Blix: Iraq smuggled weapons, teams use Western intelligence; Baghdad: Saddam to stay in Iraq for long time
Chief U.N. weapons inspector Hans Blix has reiterated that his teams in Iraq have uncovered weapons-related smuggling but it was unclear if the goods were linked to weapons of mass destruction.
Blix was echoing comments he made at the United Nations last week. "We have found several cases where it is clear that Iraq has imported weapons-related material in violation of the prohibitions of the Security Council," he told the BBC in an interview broadcast late Monday.
"Whether these discoveries or items are related to weapons of mass destruction is a matter which we still need to determine.
"There has been a considerable amount of import in the weapons sector which clearly is smuggling, and in violation, and they are in fact large quantities," Blix said.
Blix says Iraq must provide new evidence about weapons programs -- or face the possibility of war.
He says Baghdad must provide documents, allow inspectors to interview Iraqi scientists in private, and show physical evidence of what facilities and weapons have been destroyed.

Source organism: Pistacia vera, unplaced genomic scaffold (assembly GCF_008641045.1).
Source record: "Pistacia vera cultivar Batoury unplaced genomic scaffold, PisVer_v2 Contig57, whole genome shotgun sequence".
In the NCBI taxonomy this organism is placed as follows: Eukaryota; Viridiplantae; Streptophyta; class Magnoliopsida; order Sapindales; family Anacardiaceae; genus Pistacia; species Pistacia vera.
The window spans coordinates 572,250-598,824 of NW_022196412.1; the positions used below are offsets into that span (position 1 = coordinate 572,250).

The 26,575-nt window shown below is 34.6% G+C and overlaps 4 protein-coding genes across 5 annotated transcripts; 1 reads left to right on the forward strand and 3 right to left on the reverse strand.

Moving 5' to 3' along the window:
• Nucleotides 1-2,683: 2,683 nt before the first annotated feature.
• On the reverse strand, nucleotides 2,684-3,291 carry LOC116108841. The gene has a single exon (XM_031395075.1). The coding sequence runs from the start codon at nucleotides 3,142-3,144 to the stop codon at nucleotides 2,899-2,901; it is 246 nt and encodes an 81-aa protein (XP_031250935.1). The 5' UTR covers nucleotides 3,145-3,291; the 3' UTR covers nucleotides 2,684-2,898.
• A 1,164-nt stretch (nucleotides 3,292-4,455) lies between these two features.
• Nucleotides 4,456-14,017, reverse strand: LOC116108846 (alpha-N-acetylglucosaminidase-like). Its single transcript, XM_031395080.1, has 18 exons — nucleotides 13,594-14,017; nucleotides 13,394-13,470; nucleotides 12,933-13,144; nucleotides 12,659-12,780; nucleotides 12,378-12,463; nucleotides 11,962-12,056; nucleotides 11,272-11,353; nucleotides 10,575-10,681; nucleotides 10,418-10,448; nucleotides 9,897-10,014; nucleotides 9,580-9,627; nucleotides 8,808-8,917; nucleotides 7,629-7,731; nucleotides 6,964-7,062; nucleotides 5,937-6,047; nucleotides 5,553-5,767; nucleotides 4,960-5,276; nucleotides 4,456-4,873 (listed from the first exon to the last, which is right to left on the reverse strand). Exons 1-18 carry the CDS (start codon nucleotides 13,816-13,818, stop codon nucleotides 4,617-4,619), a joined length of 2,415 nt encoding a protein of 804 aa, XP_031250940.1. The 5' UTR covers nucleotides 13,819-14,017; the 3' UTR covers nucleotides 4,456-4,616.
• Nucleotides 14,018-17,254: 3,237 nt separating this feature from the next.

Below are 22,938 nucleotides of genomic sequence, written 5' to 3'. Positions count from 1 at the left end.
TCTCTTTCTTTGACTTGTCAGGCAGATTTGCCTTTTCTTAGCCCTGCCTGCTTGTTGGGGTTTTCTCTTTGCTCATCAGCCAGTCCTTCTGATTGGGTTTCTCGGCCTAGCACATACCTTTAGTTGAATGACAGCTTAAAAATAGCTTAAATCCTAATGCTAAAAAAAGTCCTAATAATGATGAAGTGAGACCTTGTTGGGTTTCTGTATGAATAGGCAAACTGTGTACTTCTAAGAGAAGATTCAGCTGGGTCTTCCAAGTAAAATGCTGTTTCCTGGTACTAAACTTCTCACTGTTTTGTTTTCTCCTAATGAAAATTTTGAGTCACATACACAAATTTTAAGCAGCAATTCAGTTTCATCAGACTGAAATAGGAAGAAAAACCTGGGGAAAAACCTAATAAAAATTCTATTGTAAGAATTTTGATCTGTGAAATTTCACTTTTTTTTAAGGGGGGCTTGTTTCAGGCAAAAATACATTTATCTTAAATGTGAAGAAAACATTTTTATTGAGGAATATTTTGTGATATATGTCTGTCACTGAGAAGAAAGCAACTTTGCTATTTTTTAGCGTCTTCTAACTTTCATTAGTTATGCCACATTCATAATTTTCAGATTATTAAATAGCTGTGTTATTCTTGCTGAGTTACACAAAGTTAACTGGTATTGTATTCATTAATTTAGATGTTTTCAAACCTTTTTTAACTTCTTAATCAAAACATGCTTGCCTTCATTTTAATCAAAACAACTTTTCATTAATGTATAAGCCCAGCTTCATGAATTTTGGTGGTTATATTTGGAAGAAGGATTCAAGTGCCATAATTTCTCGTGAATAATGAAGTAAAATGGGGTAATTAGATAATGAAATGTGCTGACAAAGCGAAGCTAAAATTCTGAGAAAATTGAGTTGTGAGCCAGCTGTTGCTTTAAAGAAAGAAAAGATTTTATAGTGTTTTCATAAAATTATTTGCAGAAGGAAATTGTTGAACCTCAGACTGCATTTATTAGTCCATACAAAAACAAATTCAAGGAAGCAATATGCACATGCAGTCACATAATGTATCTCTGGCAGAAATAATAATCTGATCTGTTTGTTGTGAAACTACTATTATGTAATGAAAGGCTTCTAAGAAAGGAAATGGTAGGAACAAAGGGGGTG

Speaking to AP Blix added Iraqis "need only look around their borders" to realize how serious the situation has become. Blix conveyed the inspectors need months to finish searching Iraq for weapons of mass destruction, but they may not get the time if the Security Council decides to stop inspections or the United States takes military action.
On the ground, U.N. arms inspectors checked out another six sites in Iraq, saying they were now getting welcome U.S. and British intelligence to widen their search.
Blix said inspectors would now use helpful Western intelligence he complained last month had not been forthcoming. "It is coming and we are going to act on it...I felt in the past that sometimes they were a bit like librarians who had books that they didn't want to lend to the customer -- but I think that is changing," he said.
For its part, Iraq reiterated its stance that Saddam Hussein would not agree to be exiled in order to avert the U.S.-led war. "Saddam Hussein is a courageous leader and will stay in Iraq for a very long time and fight until the last Iraqi bullet," Deputy Prime Minister Tareq Aziz told the BBC Arabic Service. (Albawaba.com)
© 2003 Al Bawaba (www.albawaba.com)
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